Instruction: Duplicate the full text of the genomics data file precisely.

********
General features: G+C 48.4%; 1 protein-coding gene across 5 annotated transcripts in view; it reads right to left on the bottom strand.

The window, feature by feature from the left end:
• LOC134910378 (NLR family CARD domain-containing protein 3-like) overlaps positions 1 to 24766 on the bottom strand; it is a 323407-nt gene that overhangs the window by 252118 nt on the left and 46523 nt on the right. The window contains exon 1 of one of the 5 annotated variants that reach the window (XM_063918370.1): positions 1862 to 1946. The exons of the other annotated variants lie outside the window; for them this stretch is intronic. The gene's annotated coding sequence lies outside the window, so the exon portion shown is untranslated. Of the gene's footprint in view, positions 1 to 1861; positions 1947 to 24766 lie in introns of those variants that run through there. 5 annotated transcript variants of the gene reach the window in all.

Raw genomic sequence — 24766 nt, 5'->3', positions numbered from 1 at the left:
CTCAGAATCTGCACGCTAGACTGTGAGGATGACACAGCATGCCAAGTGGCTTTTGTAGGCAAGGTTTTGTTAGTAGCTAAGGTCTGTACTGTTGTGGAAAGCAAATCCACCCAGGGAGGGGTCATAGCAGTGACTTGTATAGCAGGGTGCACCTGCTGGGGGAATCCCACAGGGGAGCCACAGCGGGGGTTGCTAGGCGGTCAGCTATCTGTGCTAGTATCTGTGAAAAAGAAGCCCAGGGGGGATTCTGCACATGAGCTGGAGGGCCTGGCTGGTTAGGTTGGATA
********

General features: G+C 48.4%; 1 protein-coding gene across 5 annotated transcripts in view; it reads right to left on the bottom strand.

The window, feature by feature from the left end:
• LOC134910378 (NLR family CARD domain-containing protein 3-like) overlaps positions 1 to 24766 on the bottom strand; it is a 323407-nt gene that overhangs the window by 252118 nt on the left and 46523 nt on the right. The window contains exon 1 of one of the 5 annotated variants that reach the window (XM_063918370.1): positions 1862 to 1946. The exons of the other annotated variants lie outside the window; for them this stretch is intronic. The gene's annotated coding sequence lies outside the window, so the exon portion shown is untranslated. Of the gene's footprint in view, positions 1 to 1861; positions 1947 to 24766 lie in introns of those variants that run through there. 5 annotated transcript variants of the gene reach the window in all.

Raw genomic sequence — 24766 nt, 5'->3', positions numbered from 1 at the left:
CTCAGAATCTGCACGCTAGACTGTGAGGATGACACAGCATGCCAAGTGGCTTTTGTAGGCAAGGTTTTGTTAGTAGCTAAGGTCTGTACTGTTGTGGAAAGCAAATCCACCCAGGGAGGGGTCATAGCAGTGACTTGTATAGCAGGGTGCACCTGCTGGGGGAATCCCACAGGGGAGCCACAGCGGGGGTTGCTAGGCGGTCAGCTATCTGTGCTAGTATCTGTGAAAAAGAAGCCCAGGGGGGATTCTGCACATGAGCTGGAGGGCCTGGCTGGTTAGGTTGGATA